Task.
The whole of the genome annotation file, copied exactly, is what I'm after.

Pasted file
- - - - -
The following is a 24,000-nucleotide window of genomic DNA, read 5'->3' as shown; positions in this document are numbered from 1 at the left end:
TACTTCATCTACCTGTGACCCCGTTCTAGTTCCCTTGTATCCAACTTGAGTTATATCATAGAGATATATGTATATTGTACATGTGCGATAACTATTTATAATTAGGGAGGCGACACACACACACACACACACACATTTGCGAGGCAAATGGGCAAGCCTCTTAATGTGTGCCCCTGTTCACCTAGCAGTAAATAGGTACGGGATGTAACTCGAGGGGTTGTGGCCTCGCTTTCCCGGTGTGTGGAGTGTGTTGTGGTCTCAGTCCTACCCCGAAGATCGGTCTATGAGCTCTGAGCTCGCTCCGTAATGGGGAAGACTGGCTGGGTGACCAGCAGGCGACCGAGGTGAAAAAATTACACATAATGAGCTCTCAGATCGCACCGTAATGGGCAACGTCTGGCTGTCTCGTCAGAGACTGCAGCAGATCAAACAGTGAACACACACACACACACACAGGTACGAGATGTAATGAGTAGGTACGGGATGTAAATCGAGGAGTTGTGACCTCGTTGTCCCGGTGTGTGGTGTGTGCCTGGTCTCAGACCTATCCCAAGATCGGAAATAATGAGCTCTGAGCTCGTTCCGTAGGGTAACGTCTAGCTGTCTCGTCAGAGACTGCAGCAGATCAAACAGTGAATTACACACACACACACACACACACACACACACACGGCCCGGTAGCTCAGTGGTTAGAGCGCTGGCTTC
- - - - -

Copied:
The following is a 24,000-nucleotide window of genomic DNA, read 5'->3' as shown; positions in this document are numbered from 1 at the left end:
TACTTCATCTACCTGTGACCCCGTTCTAGTTCCCTTGTATCCAACTTGAGTTATATCATAGAGATATATGTATATTGTACATGTGCGATAACTATTTATAATTAGGGAGGCGACACACACACACACACACACACATTTGCGAGGCAAATGGGCAAGCCTCTTAATGTGTGCCCCTGTTCACCTAGCAGTAAATAGGTACGGGATGTAACTCGAGGGGTTGTGGCCTCGCTTTCCCGGTGTGTGGAGTGTGTTGTGGTCTCAGTCCTACCCCGAAGATCGGTCTATGAGCTCTGAGCTCGCTCCGTAATGGGGAAGACTGGCTGGGTGACCAGCAGGCGACCGAGGTGAAAAAATTACACATAATGAGCTCTCAGATCGCACCGTAATGGGCAACGTCTGGCTGTCTCGTCAGAGACTGCAGCAGATCAAACAGTGAACACACACACACACACACAGGTACGAGATGTAATGAGTAGGTACGGGATGTAAATCGAGGAGTTGTGACCTCGTTGTCCCGGTGTGTGGTGTGTGCCTGGTCTCAGACCTATCCCAAGATCGGAAATAATGAGCTCTGAGCTCGTTCCGTAGGGTAACGTCTAGCTGTCTCGTCAGAGACTGCAGCAGATCAAACAGTGAATTACACACACACACACACACACACACACACACACGGCCCGGTAGCTCAGTGGTTAGAGCGCTGGCTTC